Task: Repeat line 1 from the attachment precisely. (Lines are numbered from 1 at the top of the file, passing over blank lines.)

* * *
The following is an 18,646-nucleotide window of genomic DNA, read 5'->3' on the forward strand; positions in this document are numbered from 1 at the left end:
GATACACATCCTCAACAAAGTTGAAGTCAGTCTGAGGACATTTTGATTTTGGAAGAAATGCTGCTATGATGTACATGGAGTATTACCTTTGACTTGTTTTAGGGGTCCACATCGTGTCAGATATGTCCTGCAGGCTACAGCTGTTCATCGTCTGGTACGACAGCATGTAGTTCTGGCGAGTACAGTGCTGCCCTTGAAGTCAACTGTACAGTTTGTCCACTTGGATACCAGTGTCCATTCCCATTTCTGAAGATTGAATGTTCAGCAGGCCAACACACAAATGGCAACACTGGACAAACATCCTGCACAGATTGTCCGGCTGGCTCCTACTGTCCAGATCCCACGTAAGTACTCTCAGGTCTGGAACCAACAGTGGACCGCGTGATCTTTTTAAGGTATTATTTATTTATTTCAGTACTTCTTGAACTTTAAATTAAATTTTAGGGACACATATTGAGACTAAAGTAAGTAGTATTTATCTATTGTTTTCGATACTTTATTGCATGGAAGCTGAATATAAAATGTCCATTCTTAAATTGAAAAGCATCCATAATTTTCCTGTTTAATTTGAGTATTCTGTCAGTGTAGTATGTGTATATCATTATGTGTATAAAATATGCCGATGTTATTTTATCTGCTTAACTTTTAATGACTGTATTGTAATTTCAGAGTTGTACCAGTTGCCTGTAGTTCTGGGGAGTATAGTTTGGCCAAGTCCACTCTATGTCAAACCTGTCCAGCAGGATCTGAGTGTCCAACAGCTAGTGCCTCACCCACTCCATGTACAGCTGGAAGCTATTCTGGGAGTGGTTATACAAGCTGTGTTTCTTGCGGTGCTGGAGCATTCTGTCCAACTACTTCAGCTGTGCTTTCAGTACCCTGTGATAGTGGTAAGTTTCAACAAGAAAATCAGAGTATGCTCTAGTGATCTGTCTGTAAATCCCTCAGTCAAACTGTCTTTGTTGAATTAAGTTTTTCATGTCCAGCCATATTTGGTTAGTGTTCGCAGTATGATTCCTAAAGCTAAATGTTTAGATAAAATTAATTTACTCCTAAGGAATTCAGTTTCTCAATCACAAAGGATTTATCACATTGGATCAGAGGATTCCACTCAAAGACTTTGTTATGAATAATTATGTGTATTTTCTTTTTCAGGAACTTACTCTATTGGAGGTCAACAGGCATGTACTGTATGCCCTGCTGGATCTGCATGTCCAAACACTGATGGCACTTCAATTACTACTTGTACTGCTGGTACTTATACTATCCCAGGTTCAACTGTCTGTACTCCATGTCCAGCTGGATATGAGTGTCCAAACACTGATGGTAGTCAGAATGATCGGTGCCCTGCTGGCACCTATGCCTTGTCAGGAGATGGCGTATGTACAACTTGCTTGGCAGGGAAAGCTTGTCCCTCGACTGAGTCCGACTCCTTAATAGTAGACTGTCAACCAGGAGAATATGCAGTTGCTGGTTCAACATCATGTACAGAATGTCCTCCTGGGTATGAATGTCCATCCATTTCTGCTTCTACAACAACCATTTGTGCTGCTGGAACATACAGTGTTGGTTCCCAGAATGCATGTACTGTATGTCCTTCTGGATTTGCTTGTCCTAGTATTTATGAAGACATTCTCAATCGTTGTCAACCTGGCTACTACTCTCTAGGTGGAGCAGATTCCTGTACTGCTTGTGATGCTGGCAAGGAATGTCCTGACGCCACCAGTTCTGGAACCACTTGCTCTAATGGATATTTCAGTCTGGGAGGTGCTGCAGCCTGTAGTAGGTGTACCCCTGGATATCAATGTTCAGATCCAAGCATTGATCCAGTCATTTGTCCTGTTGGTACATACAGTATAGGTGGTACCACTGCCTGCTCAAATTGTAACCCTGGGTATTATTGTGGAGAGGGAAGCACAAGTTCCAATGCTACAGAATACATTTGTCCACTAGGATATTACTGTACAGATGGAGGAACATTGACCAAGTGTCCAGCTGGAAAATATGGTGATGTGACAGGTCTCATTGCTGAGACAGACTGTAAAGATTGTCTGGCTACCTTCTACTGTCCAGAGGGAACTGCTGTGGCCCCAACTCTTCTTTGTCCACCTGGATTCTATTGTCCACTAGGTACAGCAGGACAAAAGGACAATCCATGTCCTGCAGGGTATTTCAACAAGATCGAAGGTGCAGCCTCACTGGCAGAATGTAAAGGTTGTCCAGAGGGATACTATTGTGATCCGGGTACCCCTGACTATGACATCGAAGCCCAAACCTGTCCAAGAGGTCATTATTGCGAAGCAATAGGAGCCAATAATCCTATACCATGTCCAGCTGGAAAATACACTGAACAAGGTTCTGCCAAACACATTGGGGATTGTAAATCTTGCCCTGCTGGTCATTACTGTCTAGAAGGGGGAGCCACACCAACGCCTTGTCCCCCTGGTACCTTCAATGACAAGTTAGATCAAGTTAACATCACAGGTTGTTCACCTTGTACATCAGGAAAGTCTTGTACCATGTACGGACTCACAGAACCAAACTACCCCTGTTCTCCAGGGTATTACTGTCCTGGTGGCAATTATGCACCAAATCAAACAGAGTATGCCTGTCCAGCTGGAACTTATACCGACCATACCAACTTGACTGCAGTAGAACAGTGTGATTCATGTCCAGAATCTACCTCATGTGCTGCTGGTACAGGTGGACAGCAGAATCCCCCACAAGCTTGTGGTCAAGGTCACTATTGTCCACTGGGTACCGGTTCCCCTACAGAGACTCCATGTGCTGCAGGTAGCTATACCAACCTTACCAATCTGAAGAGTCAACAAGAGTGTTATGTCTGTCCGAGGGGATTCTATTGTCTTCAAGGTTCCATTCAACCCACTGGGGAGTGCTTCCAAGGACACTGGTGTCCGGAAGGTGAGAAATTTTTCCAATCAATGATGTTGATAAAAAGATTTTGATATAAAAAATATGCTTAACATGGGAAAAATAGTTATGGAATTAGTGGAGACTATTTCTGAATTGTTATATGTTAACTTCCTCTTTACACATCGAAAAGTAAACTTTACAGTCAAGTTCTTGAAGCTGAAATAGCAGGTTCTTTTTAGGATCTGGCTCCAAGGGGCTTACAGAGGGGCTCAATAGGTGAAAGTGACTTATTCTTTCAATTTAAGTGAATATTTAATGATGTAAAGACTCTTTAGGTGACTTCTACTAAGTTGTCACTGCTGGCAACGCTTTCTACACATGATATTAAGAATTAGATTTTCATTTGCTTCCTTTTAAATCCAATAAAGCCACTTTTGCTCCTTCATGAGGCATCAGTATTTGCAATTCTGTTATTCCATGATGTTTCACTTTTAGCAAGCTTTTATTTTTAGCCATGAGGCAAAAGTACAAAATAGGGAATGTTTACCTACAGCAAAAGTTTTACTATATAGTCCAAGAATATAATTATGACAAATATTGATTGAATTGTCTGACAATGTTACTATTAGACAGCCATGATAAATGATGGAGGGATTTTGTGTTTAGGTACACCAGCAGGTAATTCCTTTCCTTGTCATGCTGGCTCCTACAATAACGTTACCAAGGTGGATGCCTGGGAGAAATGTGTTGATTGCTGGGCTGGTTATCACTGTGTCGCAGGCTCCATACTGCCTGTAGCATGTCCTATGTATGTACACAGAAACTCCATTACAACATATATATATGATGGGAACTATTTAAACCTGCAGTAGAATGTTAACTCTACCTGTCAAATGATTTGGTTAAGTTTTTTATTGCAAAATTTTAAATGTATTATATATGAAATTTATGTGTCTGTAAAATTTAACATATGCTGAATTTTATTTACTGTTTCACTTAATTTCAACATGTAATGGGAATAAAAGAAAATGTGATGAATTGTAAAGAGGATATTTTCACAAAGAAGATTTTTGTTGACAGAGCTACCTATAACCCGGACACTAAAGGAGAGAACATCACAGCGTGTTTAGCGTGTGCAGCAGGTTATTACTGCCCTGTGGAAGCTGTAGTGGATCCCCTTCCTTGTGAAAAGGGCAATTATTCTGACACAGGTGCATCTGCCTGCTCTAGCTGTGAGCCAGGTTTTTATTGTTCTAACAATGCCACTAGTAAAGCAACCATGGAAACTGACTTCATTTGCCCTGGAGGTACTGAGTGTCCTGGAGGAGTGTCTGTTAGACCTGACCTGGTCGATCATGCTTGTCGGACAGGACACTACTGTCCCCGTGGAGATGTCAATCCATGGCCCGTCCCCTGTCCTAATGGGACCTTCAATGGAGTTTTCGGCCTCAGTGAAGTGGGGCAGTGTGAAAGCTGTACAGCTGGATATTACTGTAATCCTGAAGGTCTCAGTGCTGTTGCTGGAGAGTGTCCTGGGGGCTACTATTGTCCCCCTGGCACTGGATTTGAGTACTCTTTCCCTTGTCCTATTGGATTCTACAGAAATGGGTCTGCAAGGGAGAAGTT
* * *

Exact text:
The following is an 18,646-nucleotide window of genomic DNA, read 5'->3' on the forward strand; positions in this document are numbered from 1 at the left end: